BUT: Tanden should never sniff the inside of the OMB or any other government position where she exercises power based on HER POLICY AND IDEOLOGY. She has been, for a number of years, a dutiful denizen of the Clintonite wing of the Democratic Party. Indeed, her organization, the Center for American Progress, was really a parking place for a whole gang of operatives, functionaries and just general leeches who were simply biding their time until they got the call to serve in a new Clinton Administration—the tears in November 2016 flowed most generously from the CAP cubbyholes of people who had to shred newly updated resumes and pitch letters.
On our main topic today of the WTO, I caught just one snippet from a CAP policy declaration that encapsulates the Tanden world: “This is not to say a new WTO director general should embrace protectionism or isolationism.” That nonsense is EXACTLY what progressives have fought to dismember for many years—opposing so-called “free trade” has nothing to do with being “protectionist” or “isolationist” (as if, by the way, “protectionism” is a bad thing—it’s not…a topic for another time). But, CAP would defend the WTO’s mandate—which is deadly and poisonous for tens of millions of people.
I could add on Tanden’s views on corporations (her board is well-stocked with billionaires and CAP is awash in corporate donor money), social safety nets (she is part of that idiotic “deficit crisis” crowd—there never has been a deficit crisis—which was behind the Obama-era Commission that would have cut Social Security and Medicare) and on and on. Having her run the OMB would be a portal through which bad ideas like deregulation would flow—OMB doesn’t just ride herd over budgets; it reviews regulations of virtually every agency and has been infected with the idiocy of killing government that has its roots in conservative Reaganism AND the Clinton-Gore obsession with '“the era of big government is over”.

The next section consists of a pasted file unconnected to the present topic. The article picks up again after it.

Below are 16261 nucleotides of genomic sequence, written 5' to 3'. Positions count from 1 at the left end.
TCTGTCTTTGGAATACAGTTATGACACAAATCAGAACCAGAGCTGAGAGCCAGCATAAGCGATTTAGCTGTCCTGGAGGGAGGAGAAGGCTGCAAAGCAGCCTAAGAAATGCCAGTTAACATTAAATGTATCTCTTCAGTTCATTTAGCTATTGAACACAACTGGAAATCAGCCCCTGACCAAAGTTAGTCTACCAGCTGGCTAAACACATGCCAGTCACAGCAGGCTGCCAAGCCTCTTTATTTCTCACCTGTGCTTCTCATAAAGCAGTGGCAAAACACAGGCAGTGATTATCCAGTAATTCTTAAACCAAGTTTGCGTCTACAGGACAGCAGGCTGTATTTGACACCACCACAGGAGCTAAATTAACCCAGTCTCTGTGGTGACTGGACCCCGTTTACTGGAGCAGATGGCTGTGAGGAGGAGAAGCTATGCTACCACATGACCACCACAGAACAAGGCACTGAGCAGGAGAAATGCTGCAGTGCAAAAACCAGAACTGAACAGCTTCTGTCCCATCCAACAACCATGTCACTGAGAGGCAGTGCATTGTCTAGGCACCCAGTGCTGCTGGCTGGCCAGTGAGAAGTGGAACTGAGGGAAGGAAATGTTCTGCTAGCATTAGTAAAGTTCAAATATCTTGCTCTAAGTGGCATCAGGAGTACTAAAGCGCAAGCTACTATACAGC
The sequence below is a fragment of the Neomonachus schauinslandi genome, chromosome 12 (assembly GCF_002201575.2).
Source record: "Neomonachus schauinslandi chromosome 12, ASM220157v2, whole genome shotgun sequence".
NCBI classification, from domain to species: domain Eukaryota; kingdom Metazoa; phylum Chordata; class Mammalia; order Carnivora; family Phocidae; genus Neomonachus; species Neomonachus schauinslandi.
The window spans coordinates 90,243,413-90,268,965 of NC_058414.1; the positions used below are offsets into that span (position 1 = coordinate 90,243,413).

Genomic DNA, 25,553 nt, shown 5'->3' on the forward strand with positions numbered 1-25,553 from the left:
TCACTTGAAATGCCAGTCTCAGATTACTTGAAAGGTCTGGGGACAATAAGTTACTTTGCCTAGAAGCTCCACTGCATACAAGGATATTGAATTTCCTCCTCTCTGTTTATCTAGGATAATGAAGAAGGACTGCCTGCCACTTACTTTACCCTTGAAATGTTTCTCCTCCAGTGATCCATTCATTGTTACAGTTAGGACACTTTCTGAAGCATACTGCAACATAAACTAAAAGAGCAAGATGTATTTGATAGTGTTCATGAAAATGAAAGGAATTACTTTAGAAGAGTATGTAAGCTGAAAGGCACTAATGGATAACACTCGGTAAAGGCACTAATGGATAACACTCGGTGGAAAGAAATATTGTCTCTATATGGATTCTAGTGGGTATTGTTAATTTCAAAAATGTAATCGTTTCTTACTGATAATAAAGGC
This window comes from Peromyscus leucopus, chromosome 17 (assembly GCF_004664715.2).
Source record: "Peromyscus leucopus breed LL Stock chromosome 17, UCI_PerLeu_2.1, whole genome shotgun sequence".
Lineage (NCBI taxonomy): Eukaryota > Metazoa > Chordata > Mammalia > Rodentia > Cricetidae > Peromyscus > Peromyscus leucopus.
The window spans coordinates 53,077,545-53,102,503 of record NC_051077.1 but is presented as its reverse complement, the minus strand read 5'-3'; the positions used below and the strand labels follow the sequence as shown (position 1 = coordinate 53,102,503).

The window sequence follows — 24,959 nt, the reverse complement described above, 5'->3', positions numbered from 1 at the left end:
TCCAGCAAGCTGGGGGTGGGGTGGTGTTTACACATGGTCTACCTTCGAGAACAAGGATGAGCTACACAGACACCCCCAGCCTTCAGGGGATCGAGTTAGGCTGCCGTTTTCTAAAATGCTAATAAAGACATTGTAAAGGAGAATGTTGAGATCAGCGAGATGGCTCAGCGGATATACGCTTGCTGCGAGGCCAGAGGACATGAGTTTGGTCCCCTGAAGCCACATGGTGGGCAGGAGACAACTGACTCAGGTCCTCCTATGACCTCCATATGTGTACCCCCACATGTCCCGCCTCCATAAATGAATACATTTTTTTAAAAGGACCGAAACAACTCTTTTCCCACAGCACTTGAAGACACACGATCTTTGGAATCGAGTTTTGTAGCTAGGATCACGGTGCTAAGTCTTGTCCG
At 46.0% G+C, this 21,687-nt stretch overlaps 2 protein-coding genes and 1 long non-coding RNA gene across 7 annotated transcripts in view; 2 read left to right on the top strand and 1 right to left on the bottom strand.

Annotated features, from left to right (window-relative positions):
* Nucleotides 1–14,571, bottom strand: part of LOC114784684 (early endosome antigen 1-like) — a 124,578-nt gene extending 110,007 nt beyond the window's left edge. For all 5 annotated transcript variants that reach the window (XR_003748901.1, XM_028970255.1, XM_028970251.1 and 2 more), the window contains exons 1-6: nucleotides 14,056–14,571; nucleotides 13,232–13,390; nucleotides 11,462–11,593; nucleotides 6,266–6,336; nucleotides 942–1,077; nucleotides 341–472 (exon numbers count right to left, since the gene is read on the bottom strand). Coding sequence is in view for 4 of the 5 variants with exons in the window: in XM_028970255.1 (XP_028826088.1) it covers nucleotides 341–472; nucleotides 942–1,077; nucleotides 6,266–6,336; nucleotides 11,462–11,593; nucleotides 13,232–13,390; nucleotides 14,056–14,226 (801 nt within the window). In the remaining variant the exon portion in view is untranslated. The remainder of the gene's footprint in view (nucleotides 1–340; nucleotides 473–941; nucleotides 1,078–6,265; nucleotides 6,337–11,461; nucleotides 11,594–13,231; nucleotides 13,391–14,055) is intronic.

Botton line: progressives should defend her from the Manchin-like criticism that somehow she threatens “bi-partisan” bullshit—and push for her to be defeated.
UBER workers got some good news. The British Supreme Court ruled that UBER workers are are entitled to the same benefits as other workers, like minimum wage pay and vacation. This is very big for the so-called “gig economy” workers. And it goes against some bad developments here, mainly the passage in the recent general election of a California ballot initiative that kept Uber and Lyft drivers (and other “gig” workers) consigned to independent contractor status; $200 million of corporate money poured in to support that awful measure, which reversed a state law that had given employee rights to “gig” workers. This broader fight has just started.